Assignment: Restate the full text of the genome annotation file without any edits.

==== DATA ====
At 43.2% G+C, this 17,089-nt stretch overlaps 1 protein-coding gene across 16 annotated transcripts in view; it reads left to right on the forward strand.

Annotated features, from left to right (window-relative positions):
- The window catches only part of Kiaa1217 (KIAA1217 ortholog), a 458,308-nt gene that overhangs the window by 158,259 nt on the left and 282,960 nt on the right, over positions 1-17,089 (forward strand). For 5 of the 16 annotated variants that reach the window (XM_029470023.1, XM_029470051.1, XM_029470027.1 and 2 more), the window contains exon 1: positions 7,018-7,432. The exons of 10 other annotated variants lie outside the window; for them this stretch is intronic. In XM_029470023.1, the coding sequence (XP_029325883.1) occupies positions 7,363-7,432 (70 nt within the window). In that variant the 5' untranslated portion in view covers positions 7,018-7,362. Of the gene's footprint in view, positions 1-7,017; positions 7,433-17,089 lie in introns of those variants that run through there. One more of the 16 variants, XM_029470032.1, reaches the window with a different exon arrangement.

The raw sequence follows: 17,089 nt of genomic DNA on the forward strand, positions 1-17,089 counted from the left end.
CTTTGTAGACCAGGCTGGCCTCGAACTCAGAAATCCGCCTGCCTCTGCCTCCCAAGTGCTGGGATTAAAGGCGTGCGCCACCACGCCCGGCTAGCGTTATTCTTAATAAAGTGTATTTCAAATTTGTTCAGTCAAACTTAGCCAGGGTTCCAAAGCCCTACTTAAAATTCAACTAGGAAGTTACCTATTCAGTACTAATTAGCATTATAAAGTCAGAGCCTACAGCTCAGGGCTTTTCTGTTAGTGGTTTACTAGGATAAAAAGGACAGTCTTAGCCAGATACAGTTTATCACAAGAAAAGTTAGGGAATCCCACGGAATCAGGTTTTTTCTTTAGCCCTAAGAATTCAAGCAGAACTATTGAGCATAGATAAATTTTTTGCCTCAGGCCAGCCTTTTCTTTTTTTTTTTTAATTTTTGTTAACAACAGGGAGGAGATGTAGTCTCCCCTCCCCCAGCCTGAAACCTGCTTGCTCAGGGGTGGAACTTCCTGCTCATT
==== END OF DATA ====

At 43.2% G+C, this 17,089-nt stretch overlaps 1 protein-coding gene across 16 annotated transcripts in view; it reads left to right on the forward strand.

Annotated features, from left to right (window-relative positions):
- The window catches only part of Kiaa1217 (KIAA1217 ortholog), a 458,308-nt gene that overhangs the window by 158,259 nt on the left and 282,960 nt on the right, over positions 1-17,089 (forward strand). For 5 of the 16 annotated variants that reach the window (XM_029470023.1, XM_029470051.1, XM_029470027.1 and 2 more), the window contains exon 1: positions 7,018-7,432. The exons of 10 other annotated variants lie outside the window; for them this stretch is intronic. In XM_029470023.1, the coding sequence (XP_029325883.1) occupies positions 7,363-7,432 (70 nt within the window). In that variant the 5' untranslated portion in view covers positions 7,018-7,362. Of the gene's footprint in view, positions 1-7,017; positions 7,433-17,089 lie in introns of those variants that run through there. One more of the 16 variants, XM_029470032.1, reaches the window with a different exon arrangement.

The raw sequence follows: 17,089 nt of genomic DNA on the forward strand, positions 1-17,089 counted from the left end.
CTTTGTAGACCAGGCTGGCCTCGAACTCAGAAATCCGCCTGCCTCTGCCTCCCAAGTGCTGGGATTAAAGGCGTGCGCCACCACGCCCGGCTAGCGTTATTCTTAATAAAGTGTATTTCAAATTTGTTCAGTCAAACTTAGCCAGGGTTCCAAAGCCCTACTTAAAATTCAACTAGGAAGTTACCTATTCAGTACTAATTAGCATTATAAAGTCAGAGCCTACAGCTCAGGGCTTTTCTGTTAGTGGTTTACTAGGATAAAAAGGACAGTCTTAGCCAGATACAGTTTATCACAAGAAAAGTTAGGGAATCCCACGGAATCAGGTTTTTTCTTTAGCCCTAAGAATTCAAGCAGAACTATTGAGCATAGATAAATTTTTTGCCTCAGGCCAGCCTTTTCTTTTTTTTTTTTAATTTTTGTTAACAACAGGGAGGAGATGTAGTCTCCCCTCCCCCAGCCTGAAACCTGCTTGCTCAGGGGTGGAACTTCCTGCTCATT